After debuting its hybrid 12th-gen CPUs for desktops in October, Intel is ready to bring them to notebooks. To recap, the company’s new CPUs (previously codenamed Alder lake) combine performance cores (P-cores) and efficient cores (E-cores) on a single chip. The idea is that they’ll be able to better handle the demands of real-world computing, like juggling gaming on the faster cores while the slower ones power your livestream. In addition to faster performance, that tag-team approach could also lead to better battery for laptops.
Intel’s 12th-gen laptop CPUs will top out at 14 cores, consisting of six P-cores and eight E-cores (that’s two fewer P-cores than the desktop versions). At this point, Intel is mainly focusing on its powerful H-series 12th-gen chips, which are meant for 14-inch ultraportables, gaming notebooks and other beefy machines. The company also unveiled specs for its its U and P-series chips, which it’ll discuss further in the first quarter. Those will be aimed at smaller ultraportables, as well as « performance thin and light » machines (like Dell’s new XPS 13 Plus), respectively.
As for other new features, Intel’s 12th-gen mobile hardware will also support DDR5-4800 and low-power LPDDR5-5200 RAM. Expect to pay a premium for DDR5-equipped machines, though, as PC makers predict stock will be limited throughout 2022. Wi-Fi 6E is also baked in, just in time to hop onto the new 6GHz bands from last year’s 6E routers. And of course, Thunderbolt 4 is back to deliver 40Gbps of bandwidth goodness.
While we haven’t been able to test out Intel’s 12th-gen desktop chips, early reviews have praised their multitasking performance, especially with the increased bandwidth from DDR5 RAM. We’d expect a similar upgrade on the notebook front. For now, though, all we have to go on are Intel’s numbers: the company claims 12th-gen is up to 40 percent faster than 11th-gen chips overall. The top-end Core-i9 12900HK is also up to 28 percent faster in gaming, and it has a commanding lead over the Ryzen 9 5900X across many titles.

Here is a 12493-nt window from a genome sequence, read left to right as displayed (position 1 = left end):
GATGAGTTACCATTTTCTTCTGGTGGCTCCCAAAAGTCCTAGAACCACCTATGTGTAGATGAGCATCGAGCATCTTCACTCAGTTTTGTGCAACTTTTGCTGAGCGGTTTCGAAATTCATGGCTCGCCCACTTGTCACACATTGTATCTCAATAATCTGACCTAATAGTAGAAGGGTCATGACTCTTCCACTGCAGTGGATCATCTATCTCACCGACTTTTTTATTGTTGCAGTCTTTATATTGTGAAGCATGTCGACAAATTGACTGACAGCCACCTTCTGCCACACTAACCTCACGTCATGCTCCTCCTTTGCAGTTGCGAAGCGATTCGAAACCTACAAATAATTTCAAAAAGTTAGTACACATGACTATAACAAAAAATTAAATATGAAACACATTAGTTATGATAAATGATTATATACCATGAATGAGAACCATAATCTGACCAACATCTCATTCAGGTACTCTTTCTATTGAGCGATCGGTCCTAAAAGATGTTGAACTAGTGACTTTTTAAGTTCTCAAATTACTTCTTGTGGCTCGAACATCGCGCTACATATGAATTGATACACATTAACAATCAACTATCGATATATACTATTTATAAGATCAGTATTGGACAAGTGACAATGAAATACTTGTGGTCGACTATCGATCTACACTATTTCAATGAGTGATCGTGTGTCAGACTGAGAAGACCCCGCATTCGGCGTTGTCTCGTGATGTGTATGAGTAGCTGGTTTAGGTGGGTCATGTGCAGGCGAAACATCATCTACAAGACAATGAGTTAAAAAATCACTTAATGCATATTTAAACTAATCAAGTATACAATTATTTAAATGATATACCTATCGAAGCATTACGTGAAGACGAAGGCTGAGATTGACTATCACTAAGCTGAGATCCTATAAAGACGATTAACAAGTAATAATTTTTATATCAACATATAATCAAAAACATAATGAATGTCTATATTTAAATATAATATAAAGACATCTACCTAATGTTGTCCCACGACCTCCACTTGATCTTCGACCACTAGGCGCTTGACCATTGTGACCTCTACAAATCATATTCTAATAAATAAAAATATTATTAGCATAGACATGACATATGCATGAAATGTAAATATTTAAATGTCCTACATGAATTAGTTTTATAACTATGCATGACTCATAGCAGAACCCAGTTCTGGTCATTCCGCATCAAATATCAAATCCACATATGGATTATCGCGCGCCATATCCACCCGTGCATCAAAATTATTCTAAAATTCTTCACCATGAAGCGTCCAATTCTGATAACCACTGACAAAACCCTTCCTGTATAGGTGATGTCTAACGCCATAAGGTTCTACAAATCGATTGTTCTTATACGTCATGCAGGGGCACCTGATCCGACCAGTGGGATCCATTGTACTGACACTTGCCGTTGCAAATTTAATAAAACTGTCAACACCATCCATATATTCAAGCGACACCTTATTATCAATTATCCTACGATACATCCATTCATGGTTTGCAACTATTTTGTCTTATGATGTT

In Hitman 3, a notoriously CPU-heavy game, the 12th-gen chips saw an 8 percent FPS bump through better workload prioritization. The P-cores handled rendering and more demanding tasks, while the E-core focused on background audio. As for productivity tasks, the 12900HK was 44 percent faster than 11th-gen hardware in the Premiere Pro PugetBench test, as well as 30 percent quicker when it came to Blender rendering. Intel’s own benchmarks also showed Apple’s M1 Pro and M1 Max, as well as the Ryzen 5900HX, trouncing the Core i9-11980HK in Blender. In many ways, the 12th-gen hardware feels like an apology for last year’s chips.
More so than the fastest 12th-gen hardware, it’d be interesting to see what sort of performance gains Intel can eke out from its more accessible Core i5 and i7 chips. The i5-12450H features 8 cores (4P and 4E) with a max Turbo speed of 4.4GHz, whereas last year’s 11500H had six cores that maxed out at 4.6Hz on a single core. Both chips have 12 threads (only P-cores support Hyperthreading, so their thread number is doubled), but the 12th-gen chip should be able to use its power more wisely. That could be good news for mainstream PC buyers who can’t quite justify a core i9 machine.